Former President Donald Trump attends his trial for allegedly covering up hush money payments at Manhattan Criminal Court on May 2, 2024, in New York.

Former President Donald Trump attends his trial for allegedly covering up hush money payments at Manhattan Criminal Court on May 2, 2024, in New York. (Doug Mills, Pool Photo, Getty Images/TNS)

Donald Trump is in court right now. But not everyone understands that this is not a “hush money” case. He isn’t charged with being unfaithful to his wife or even with paying a woman to keep quiet about his affair. He is charged with falsifying business records, which is illegal, no matter who you are.

I have read about the case, but I don’t know how I would vote if I were a juror. I am keeping an open mind.

The problem is that most of Trump’s supporters cannot entertain the possibility that he is guilty. Their minds are made up.

For many Trump supporters, this trial is a witch hunt — a sign that deep state enemies are determined to destroy their hero … their warrior for truth, justice and the American way.

If the evidence that comes out in the trial is damning, they will reject the evidence. If the judge is forced to discipline Trump for misbehavior during the trial [he fined Trump again Monday], they will dismiss him as a partisan with a grudge. And if he is found guilty by a jury, they will be outraged and believe that all of this has been manufactured by President Joe Biden to eliminate a political opponent.

Trump has become a hero for his supporters — the one person who can set the country on the right path. Some even believe he is anointed by God to save us. But heroes have a way of letting us down. History is full of political and religious leaders who turned out to have been false prophets, some even guilty of terrible crimes. And sports figures or actors who are widely admired and even idolized by their fans (a shortened version of the word “fanatic”) often find that their enthusiasm is betrayed. There is nothing wrong with having a hero, but hero worship is fraught with dangers.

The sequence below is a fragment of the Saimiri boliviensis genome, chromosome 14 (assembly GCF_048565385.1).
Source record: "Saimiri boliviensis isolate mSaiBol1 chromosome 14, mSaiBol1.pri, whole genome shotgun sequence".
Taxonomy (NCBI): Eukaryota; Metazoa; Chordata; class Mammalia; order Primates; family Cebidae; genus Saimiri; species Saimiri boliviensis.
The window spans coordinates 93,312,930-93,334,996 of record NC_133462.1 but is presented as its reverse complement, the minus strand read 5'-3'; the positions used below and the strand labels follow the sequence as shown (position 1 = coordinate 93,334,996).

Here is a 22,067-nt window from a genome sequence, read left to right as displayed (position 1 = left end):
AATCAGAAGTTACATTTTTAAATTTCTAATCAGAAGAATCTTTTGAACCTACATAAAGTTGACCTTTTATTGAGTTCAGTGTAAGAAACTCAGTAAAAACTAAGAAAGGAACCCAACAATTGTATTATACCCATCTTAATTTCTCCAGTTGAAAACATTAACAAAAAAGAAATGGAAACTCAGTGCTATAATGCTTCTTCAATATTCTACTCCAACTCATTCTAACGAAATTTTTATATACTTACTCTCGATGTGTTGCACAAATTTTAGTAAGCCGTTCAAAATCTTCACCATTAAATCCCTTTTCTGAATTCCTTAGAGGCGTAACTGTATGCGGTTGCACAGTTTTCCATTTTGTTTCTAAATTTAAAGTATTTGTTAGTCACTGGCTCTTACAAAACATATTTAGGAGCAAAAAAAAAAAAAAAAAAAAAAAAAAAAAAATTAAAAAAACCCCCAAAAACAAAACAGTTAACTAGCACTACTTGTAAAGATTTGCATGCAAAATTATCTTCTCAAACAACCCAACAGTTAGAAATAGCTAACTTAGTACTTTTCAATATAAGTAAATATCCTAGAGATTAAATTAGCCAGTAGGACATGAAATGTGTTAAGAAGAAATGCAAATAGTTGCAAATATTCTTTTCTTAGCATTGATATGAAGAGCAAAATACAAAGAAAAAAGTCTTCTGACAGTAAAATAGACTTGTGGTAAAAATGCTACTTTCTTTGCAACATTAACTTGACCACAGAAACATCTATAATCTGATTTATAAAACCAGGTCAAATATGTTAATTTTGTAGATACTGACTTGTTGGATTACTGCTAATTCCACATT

Hero worship is a kind of willful blindness. It reveals a follower’s desire to cling to an imagined promise of a person, to infuse that person with a higher purpose that often isn’t there.

There are both positives and negatives to this kind of worship. On the positive side, it links a person to what they perceive to be a higher purpose, which is meaningful. But it can also be negative because it ties one’s personal identity to the hero, making it difficult for someone to accept the hero’s fall. If their hero falls, so does their individual identity, so, understandably, they cling tenaciously to their hero’s image. If their hero is exposed as a fraud, the meaning in their own lives is disrupted, even destroyed.

As Felicia Mackey states, “When someone is consumed by hero worshiping, it can completely alter that person’s life. They can become blind to any faults that their hero might have and can lack individuality because they’re trying so hard to be like their hero.”

These are difficult times, and many people are worried about the direction of our country. So am I. But we must resist the temptation to fixate on a particular person as the answer to all that ails us as a nation. It’s just not healthy to do so.

Dr. Saul Levine cautions in Psychology Today: “We seem to need these figureheads to give us some stability during challenging or frenetic times. When people have role models to look up to, they feel comforted, at least for a while. But all-encompassing worship of any one person inevitably leads to disappointment.”

All of us are human, which means we are all flawed. But hero worship goes well beyond ignoring someone’s flaws. We all need to beware of hero worship that keeps us from exercising our critical thinking about ourselves and the people we admire. Trump supporters have every right to think that he should be president again. And they have every right to agree with his policies. But they put themselves as well as their country at risk when they are absolutely unwilling to accept that he might be capable of committing crimes for which he should be punished.

So, let us choose our heroes carefully and never allow ourselves to be consumed by blind loyalty to anyone. Life is complex, and people are not always what they seem. There are real heroes in this world, but none deserve unqualified admiration or obedience.

Solomon D. Stevens is the author of “Religion, Politics, and the Law” (co-authored with Peter Schotten) and “Challenges to Peace in the Middle East.” He wrote this for

©2024 Tribune Content Agency, LLC.

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